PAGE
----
In another embodiment, the microcontroller unit 90 subtracts the signal derived from one of the microphones 70 and 72 from the signal derived from the other of the microphones 70 and 72, the signals corresponding to the ambient noises sensed by each microphone are in phase and are deleted, while the out-of-phase signals corresponding to the vortex shedding sounds are retained. In other embodiments, the microcontroller unit analyzes and processes the electrical signal to determine other air velocity information.

While all of components of the processing unit 80 were shown as independent components, it is to be appreciated that each of the components can be part of an integrated processing unit 80. At least some of the components of the processing unit 80 each include at least one processor executing computer executable instructions from at least one memory thereof. These components include the microcontroller unit 90 the analog to digital converter 92, the FFT unit 94, and the like. The computer executable instructions embody the functionality of the components and include the applications of microcontroller unit 90 the analog to digital converter 92, the FFT unit 94, and the like. Further, at least some of the components each include a communication unit and/or at least one system bus. A communications unit provides a corresponding processor with an interface to at least one communication network, such as the communication network. A system bus allows the exchange of data between sub-components of the components. Sub-components include processors, memories, communication units, and so on.

As used herein, a memory includes one or more of a non-transient computer readable medium; a magnetic disk or other magnetic storage medium; an optical disk or other optical storage medium; a random access memory (RAM), read-only memory (ROM), or other electronic memory device or chip or set of operatively interconnected chips; an Internet/Intranet server from which the stored instructions may be retrieved via the Internet/Intranet or a local area network; or so forth. Further, as used herein, a processor includes one or more of a microprocessor, a microcontroller, a graphic processing unit (GPU), an application-specific integrated circuit (ASIC), a field-programmable gate array (FPGA), and the like.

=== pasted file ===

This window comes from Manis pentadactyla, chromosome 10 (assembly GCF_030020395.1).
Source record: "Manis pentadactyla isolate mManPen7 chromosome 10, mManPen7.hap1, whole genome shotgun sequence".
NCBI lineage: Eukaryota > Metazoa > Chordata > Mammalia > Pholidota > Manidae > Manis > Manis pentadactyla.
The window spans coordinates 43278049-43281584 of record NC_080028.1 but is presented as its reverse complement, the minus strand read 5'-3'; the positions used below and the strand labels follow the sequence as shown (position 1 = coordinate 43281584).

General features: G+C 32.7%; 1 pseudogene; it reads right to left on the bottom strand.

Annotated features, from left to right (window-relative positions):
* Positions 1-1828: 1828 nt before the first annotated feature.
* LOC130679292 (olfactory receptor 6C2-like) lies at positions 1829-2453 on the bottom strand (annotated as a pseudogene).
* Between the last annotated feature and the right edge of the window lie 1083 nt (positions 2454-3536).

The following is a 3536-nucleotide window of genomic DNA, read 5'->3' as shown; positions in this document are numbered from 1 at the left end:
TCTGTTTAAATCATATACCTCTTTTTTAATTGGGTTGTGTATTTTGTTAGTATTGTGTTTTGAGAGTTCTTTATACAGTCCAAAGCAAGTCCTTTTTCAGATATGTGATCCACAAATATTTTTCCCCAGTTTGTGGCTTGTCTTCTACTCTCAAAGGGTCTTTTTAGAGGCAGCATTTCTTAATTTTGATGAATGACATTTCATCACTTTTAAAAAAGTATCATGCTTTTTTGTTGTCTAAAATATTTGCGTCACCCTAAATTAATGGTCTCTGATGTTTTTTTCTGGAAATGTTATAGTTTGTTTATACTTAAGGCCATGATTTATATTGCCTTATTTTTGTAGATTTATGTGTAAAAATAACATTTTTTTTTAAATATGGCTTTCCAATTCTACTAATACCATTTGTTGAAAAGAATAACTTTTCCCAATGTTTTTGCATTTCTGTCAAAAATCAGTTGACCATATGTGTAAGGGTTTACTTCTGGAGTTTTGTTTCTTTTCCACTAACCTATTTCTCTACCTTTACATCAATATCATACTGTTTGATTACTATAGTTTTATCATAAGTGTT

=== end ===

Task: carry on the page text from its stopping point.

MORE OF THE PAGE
With reference to FIG. 6, a method 100 for detecting air flow velocity is illustrated. In a step 102, sounds and pressure waved generated by the shedding of vortices are transmitted to one or more corresponding microphones. In a step 104, the sounds are converted to analog signals and forwarded to a microcontroller unit. In a step 106, the analog signals are converted to digital signals utilizing an analog to digital converter. In a step 108, a Fast Fourier Transform is performed on the digital signals to determine the frequency of maximum amplitude of the signal. In a step 110, a resulting signal is then output by the microcontroller unit representing the frequency of maximum amplitude of the signal.

The exemplary embodiment has been described with reference to the preferred embodiments. Obviously, modifications and alterations will occur to others upon reading and understanding the preceding detailed description. It is intended that the exemplary embodiment be construed as including all such modifications and alterations insofar as they come within the scope of the appended claims or the equivalents thereof.